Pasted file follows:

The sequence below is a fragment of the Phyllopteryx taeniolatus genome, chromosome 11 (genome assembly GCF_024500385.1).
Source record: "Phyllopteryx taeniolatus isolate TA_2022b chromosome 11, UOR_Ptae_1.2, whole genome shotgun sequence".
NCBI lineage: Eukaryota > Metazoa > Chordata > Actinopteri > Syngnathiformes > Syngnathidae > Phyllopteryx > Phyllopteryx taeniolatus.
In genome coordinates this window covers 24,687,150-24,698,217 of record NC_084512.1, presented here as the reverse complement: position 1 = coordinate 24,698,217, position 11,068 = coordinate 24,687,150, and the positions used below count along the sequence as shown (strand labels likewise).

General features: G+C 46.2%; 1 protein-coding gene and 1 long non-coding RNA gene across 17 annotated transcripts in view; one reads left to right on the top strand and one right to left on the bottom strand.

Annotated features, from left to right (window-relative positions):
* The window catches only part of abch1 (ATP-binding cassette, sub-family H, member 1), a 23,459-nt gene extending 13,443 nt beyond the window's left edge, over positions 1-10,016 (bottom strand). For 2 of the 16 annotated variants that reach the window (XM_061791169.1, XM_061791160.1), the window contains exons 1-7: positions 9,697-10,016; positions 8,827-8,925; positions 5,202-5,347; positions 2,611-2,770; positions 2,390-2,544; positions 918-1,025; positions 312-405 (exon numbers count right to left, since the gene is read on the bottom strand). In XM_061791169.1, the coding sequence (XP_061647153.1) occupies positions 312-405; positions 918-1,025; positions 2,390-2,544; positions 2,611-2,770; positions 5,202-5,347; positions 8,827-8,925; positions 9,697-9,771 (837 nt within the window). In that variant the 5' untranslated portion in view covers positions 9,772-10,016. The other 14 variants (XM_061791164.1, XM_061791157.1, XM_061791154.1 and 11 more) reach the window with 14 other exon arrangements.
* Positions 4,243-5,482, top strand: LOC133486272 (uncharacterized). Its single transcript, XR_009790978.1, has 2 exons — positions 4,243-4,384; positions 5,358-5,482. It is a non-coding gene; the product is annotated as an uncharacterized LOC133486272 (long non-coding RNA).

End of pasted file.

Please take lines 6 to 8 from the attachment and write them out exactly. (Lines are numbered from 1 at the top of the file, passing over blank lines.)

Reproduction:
Annotated features, from left to right (window-relative positions):
* The window catches only part of abch1 (ATP-binding cassette, sub-family H, member 1), a 23,459-nt gene extending 13,443 nt beyond the window's left edge, over positions 1-10,016 (bottom strand). For 2 of the 16 annotated variants that reach the window (XM_061791169.1, XM_061791160.1), the window contains exons 1-7: positions 9,697-10,016; positions 8,827-8,925; positions 5,202-5,347; positions 2,611-2,770; positions 2,390-2,544; positions 918-1,025; positions 312-405 (exon numbers count right to left, since the gene is read on the bottom strand). In XM_061791169.1, the coding sequence (XP_061647153.1) occupies positions 312-405; positions 918-1,025; positions 2,390-2,544; positions 2,611-2,770; positions 5,202-5,347; positions 8,827-8,925; positions 9,697-9,771 (837 nt within the window). In that variant the 5' untranslated portion in view covers positions 9,772-10,016. The other 14 variants (XM_061791164.1, XM_061791157.1, XM_061791154.1 and 11 more) reach the window with 14 other exon arrangements.
* Positions 4,243-5,482, top strand: LOC133486272 (uncharacterized). Its single transcript, XR_009790978.1, has 2 exons — positions 4,243-4,384; positions 5,358-5,482. It is a non-coding gene; the product is annotated as an uncharacterized LOC133486272 (long non-coding RNA).